MAIN METHODS: Human MSCs derived fromadipose tissue (ADSCs) were cultured in presence of adipogenic, osteogenic, neural, or glial differentiative medium and basal medium, then exposed to ELF-PEMFs daily stimulation for 21 days. Control cultures were performed without ELF-PEMFs stimulation for all cell populations. Effects on commitment were evaluated after 21 days of cultures.

KEY FINDINGS: The results suggested ELF-PEMFs does not influence ADSCs commitment and does not promote adipogenic, osteogenic, neural or glial differentiation. However, ELF-PEMFs treatment on ADSCs cultured in osteogenic differentiative medium markedly increased osteogenesis.

SIGNIFICANCE: We concluded that PEMFs affect the osteogenic differentiation of ADSCs only if they are precommitment and that this therapy can be an appropriate candidate for treatment of conditions requiring an acceleration of repairing process.

  1. ARTICLE TITLE: Treatment by Therapeutic Magnetic Resonance (TMR™) increases fibroblastic activity and keratinocyte differentiation in an in vitro model of 3D artificial skin

REFERENCE: Journal of Tissue Engineering and Regenerative Medicine (2015) Published online in Wiley Online Library DOI: 10.1002/term.2031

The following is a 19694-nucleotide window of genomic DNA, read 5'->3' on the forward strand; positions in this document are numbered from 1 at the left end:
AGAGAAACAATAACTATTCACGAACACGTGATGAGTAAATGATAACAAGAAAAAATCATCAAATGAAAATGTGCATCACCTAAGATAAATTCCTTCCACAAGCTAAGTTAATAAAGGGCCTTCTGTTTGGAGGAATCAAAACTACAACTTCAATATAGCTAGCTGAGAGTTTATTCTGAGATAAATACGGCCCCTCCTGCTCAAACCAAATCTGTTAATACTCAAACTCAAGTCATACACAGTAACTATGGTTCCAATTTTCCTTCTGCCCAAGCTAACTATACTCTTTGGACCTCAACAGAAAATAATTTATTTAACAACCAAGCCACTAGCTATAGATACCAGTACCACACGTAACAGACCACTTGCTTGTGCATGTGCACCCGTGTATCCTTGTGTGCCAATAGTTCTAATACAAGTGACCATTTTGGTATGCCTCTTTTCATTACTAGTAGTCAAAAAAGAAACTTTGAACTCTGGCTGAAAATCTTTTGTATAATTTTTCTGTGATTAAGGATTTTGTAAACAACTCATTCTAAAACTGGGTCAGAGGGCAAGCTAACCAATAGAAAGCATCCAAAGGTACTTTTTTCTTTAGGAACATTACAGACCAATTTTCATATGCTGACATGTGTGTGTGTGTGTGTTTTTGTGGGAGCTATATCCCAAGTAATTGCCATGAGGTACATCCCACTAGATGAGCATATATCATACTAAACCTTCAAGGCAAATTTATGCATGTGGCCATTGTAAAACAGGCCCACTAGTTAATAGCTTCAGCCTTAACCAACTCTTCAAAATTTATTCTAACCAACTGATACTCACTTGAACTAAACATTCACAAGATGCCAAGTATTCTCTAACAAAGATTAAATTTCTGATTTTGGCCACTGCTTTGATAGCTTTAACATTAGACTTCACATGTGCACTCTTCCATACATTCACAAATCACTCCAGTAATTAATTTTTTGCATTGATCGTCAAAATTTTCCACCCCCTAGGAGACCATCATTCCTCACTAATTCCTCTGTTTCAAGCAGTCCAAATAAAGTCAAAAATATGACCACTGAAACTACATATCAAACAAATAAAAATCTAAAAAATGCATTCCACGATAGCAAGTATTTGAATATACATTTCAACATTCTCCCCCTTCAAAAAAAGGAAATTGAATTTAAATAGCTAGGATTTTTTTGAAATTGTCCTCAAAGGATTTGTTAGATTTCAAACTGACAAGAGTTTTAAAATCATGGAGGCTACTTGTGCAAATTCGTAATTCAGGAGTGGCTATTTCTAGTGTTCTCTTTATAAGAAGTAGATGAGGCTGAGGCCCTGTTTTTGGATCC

AUTHORS: Letizia Ferroni, Gloria Bellin, Valeria Emer, Rosario Rizzuto, Maurizio Isola, Chiara Gardin and Barbara Zavan

TOPIC: In vitro study on TMR® stimulation on the cells involved in wound healing processes (fibroblasts, endothelial cells, keratinocytes)

ABSTRACT: This study investigated the effect of extremely low-frequency pulsed electromagnetic fields (PEMFs) on skin wound healing in an in vitro dermal-like tissue. In this study, fibroblast and endothelial cells were utilized for the in vitro reconstruction of dermal-like tissues treated for various times up to 21 days with PEMFs. The effects of PEMFs on cell proliferation (MTT test), cell ageing (β-galactosidase test, ROS production), gene expression, the quality of the extracellular matrix and the amount of fibroblast growth factors were analysed. The high quality of the dermis products in the presence of PEMFs at the end of the study was confirmed through the high degree of organization of keratinocytes, which were subsequently seeded on the aforementioned in vitro reconstructed dermis. The cells organized themselves in well-defined multi-layers and were better organized compared with the epidermis present on the dermis that was obtained without PEMF treatment.